And did the coin box ever get so full the machine stopped working?
About a week or ten days later, I did get a call from Bill saying that the machine wasn’t working. It didn’t surprise me. That prototype was so poorly made, if you’d banged on it, it would’ve stopped working. I went down to fix it after work and some people were there waiting and were quite upset. It had gained a following, which surprised me. I opened the coin box to get a free game and saw the problem – it was packed with quarters.
How much money do you think was in there?
About $100. That was a surprise, too. 400 games of Pong in a week. I told Nolan and he said, “That’s interesting…”
Is that the moment you realised that videogames were the future?
God, no! We were just a small engineering company. There were five of us: Nolan, me, a secretary named Cynthia, Ted and his brother. The plan was to do contract work for companies like Bally, but Nolan had crazy ideas. He told me Pong was actually a design for a home game for General Electrics, which was a lie. It was bullshit but was supposed to inspire me to work hard and make this simple, primitive game, which he didn’t think was going to be any good. He was going to throw it away!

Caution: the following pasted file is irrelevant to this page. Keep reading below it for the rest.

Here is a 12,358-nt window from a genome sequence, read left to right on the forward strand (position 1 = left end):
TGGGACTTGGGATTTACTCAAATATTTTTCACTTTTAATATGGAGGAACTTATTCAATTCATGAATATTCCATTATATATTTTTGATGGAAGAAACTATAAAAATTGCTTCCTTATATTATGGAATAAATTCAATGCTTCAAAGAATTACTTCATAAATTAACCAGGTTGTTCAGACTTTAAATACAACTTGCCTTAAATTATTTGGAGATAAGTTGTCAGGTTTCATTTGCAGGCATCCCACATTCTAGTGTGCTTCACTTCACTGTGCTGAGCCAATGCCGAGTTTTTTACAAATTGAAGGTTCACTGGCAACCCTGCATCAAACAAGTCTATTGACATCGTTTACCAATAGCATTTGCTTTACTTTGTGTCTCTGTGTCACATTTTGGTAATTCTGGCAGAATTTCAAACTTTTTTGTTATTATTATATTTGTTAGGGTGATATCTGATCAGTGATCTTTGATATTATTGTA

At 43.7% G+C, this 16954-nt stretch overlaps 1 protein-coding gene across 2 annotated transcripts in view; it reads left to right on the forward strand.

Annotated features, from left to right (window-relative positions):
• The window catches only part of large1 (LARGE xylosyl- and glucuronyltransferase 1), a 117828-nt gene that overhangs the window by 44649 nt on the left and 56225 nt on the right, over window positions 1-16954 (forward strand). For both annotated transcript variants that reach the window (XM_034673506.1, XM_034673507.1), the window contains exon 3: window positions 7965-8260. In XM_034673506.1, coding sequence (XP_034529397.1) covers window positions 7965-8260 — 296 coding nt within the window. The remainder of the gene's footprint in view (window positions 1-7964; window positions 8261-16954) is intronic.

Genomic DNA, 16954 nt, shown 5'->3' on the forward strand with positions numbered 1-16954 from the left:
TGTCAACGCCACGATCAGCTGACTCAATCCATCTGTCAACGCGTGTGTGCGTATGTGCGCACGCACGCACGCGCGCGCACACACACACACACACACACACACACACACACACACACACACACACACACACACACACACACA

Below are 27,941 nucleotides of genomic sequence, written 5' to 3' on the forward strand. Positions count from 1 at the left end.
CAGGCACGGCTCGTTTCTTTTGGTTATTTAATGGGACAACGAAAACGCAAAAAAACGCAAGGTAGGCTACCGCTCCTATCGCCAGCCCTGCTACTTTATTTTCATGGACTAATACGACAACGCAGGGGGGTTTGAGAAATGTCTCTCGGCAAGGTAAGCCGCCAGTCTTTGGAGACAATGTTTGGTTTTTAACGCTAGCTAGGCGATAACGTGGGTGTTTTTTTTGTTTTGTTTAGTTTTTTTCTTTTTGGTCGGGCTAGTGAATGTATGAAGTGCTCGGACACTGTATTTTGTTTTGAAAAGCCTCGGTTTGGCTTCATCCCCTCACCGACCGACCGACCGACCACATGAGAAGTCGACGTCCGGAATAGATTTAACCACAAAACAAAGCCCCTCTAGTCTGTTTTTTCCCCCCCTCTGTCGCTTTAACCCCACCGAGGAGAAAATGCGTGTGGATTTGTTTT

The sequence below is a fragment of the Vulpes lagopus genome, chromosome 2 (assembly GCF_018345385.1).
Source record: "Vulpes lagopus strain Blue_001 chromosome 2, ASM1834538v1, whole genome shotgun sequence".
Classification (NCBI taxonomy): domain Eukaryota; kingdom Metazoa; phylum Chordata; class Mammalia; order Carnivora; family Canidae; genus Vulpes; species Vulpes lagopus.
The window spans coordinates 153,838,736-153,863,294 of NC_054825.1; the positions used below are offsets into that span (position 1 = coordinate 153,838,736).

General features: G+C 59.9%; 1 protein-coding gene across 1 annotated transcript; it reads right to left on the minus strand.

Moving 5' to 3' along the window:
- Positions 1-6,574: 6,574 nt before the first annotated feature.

Did it bother you when you realised Nolan had lied to you?
Oh no. You have to know Nolan! I’m an engineer and this was an interesting challenge. Then Nolan wanted to make 100 a day right off the bat! We had no money, no manufacturing, there were only five of us… my wife remembers me coming home and saying, ‘he’s f***ing crazy!’ But we grew so fast it was kind of unworldly. I was 24 years old and I’d been at Berkeley in the Sixties. This whole capitalism thing, I didn’t really take it seriously. By the time I realised it was a lie, we were all too busy making these machines. I might have been pissed if it had been a flop, but we had a tiger by the tail.
You were born and raised in San Francisco. Did you wear flowers in your hair?
AA: Throughout my high school years, I lived right near the corner of Haight Ashbury.
Wasn’t that the centre of Flower Power?
I’ve been at the centre of all types of shit! I’ve had a very interesting life.
They say if you remember the Sixties you weren’t really there…
I remember Ken Kesey and the Kool Aid acid test, though I was too young to go to one. Thank God. I was involved with People’s Park, which was like a student hippie commune, and I was there when they dropped tear gas on it from helicopters, which was kind of funny. There was rioting and shootings…
So did you turn on, tune in and drop out like a proper hippie?
I actually started out as a football jock. That’s what helped me get into the University of California at Berkeley. I played football for Cal for one week. It was either be a football player or an electrical engineer and I chose the latter.
Was that a tough choice?
Oh, I was always a nerd. I fixed televisions from the age of 12. I worked my way through college fixing TVs for repair shops. I always wanted to be an electrical engineer… whatever that was.
So did you end up playing Space War in the computer labs all night?